1964 Atlanta 500 (partially found footage of NASCAR Grand National Series race; 1964)

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1964atlanta5001.jpg

Fred Lorenzen (28) overtaking an upside down Paul Goldsmith (25).

Status: Partially Found

The 1964 Atlanta 500 was the 13th race of the 1964 NASCAR Grand National Series. Occurring on 5th April at the Atlanta Motor Speedway, the race would ultimately be won by pole sitter Fred Lorenzen in a 1964 Ford, his third consecutive victory at the event. The event would be notable for the numerous heavy crashes and engine failures that left only ten competitors by the end.

Background[edit | edit source]

The 1964 Atlanta 500 was the 5th running of the event, with the race traditionally being around 500 miles in length.[1] It was one of two 1964 Grand National Series races conducted at Atlanta Motor Speedway,[2] the other being the Dixie 500,[1] which in 1964 occurred on 7th June and was won by Ned Jarrett in a 1964 Ford.[3] The Atlanta 500 also has ties to the modern Quaker State 400, which resumed the event at a 400 mile length in 2021 after not being held from 2011-2020.[4][5]

Prior to the race, qualifying commenced with Fred Lorenzen winning the pole position with a speed of 146.47 mph.[6] Fellow 1964 Ford driver A.J. Foyt qualified behind him in second, with Paul Goldsmith placing third in a 1964 Plymouth.[6] Having won the pole position, Lorenzen was now looking to achieve his third consecutive victory at the event.[7][8]

The Race[edit | edit source]

With the starting order decided, the 1964 Atlanta 500 occurred on 5th April.[6] Goldsmith shot into the lead on the first lap, and was seemingly the favourite to win based on leading the first 55 laps.[6] During the early stages of the race, a few minor crashes occurred, taking out the 1964 Ford of Dan Gurney and the 1964 Mercury of Parnelli Jones, with 1964 Plymouth driver Jimmy Pardue crashing out two laps later.[6] On lap 41, Darel Dieringer in a 1964 Mercury wrecked his vehicle, forcing him to retire.[6] On lap 55, Goldsmith would join the growing list of retirements in spectacular fashion.[6] His car slammed into a retaining barrier, causing it to flip over and resulting in the Plymouth scraping down the tarmac upside down for a few seconds.[8] Goldsmith was fortunate to escape injury.[8]

With Goldsmith out, Fireball Roberts in a 1964 Ford briefly led, only for Jim Hurtubise in a 1964 Plymouth to overtake him on lap 59.[6] Hurtubise would then be overtaken by 1964 Ford driver Marvin Panch on lap 61.[6] He held the lead for 31 laps, before Lorenzen again moved back into the first position.[6] From that point onwards, lead challenges were generally between himself and the 1964 Dodge of Bobby Isaac.[6] On lap 106, David Pearson's 1964 Dodge suffered a tyre blowout, causing his car to spin and collect Roberts' in the process, resulting in both drivers retiring on the spot.[8][6] This would be the last crash of the race;[6] according to The New York Times, most of the incidents were triggered by tyre blowouts.[8]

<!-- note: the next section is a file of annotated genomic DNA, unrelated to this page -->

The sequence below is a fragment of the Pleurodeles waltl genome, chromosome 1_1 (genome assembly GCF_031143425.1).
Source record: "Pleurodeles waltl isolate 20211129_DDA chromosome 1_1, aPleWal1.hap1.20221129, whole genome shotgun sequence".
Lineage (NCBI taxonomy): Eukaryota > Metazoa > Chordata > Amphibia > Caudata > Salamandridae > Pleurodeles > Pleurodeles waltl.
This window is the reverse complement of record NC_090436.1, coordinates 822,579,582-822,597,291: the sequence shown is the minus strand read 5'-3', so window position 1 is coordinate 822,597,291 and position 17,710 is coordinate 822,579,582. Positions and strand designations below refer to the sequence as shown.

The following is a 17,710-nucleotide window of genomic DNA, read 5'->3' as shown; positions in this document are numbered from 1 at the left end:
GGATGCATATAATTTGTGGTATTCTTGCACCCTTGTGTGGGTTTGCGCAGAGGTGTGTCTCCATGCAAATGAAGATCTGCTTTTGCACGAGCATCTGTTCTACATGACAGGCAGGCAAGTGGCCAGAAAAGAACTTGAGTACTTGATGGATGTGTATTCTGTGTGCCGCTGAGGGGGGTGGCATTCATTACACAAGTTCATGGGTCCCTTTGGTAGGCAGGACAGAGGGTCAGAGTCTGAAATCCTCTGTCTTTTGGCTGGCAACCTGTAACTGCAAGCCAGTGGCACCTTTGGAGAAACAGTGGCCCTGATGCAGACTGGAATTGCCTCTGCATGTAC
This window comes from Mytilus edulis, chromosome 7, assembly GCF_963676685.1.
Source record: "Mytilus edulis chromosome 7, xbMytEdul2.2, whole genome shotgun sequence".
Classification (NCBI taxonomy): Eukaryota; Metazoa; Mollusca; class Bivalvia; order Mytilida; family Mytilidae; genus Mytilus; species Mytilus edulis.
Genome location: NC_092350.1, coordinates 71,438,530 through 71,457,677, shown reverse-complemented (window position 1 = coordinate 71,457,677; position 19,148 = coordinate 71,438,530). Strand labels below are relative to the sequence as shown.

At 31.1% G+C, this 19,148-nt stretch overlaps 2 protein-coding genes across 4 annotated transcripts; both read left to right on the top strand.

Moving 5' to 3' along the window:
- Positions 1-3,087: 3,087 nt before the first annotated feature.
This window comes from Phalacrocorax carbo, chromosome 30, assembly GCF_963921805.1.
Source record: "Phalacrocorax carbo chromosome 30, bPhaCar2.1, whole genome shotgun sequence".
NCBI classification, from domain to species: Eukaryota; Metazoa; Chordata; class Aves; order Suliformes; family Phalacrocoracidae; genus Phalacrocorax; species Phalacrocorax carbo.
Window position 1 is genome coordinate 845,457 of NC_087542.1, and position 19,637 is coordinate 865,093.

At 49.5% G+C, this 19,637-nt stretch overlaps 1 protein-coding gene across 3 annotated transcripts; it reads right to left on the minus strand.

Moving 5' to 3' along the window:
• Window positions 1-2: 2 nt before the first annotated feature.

Seven other drivers retired because of engine failures, with Panch's expiring on lap 190.[6] By the time Foyt retired on lap 246, just 10 drivers were left to compete.[6][8] On lap 167, Lorenzen overtook Isaac, and faced no further challenges, leading the remaining 168 laps to claim his third consecutive Atlanta 500 victory and earn $18,000 in prize money.[8][6] Isaac held on to finish second, albeit two laps down, while Ned Jarrett in a 1964 Ford finished third, three laps down from Lorenzen.[6] According to The New York Times, Lorenzen's 134.25 mph average speed set a stockcar record.[8]

Availability[edit | edit source]

According to NASCAR on TV, 1 hour of highlights was broadcast by CBS on 19th April 1964 as part of its CBS Sports Spectacular.[9] However, this broadcast has since not publicly resurfaced. Nevertheless, footage of Goldsmith's crash can be found on YouTube, with other race clips also being said to be included in the 1968 film Speed Lovers.[10] Several photos of the event are also accessible on a website dedicated to Dave MacDonald, a competitor of this event.[11]

Gallery[edit | edit source]

Video[edit | edit source]

Footage of Goldsmith's crash.


Images[edit | edit source]

See Also[edit | edit source]

References[edit | edit source]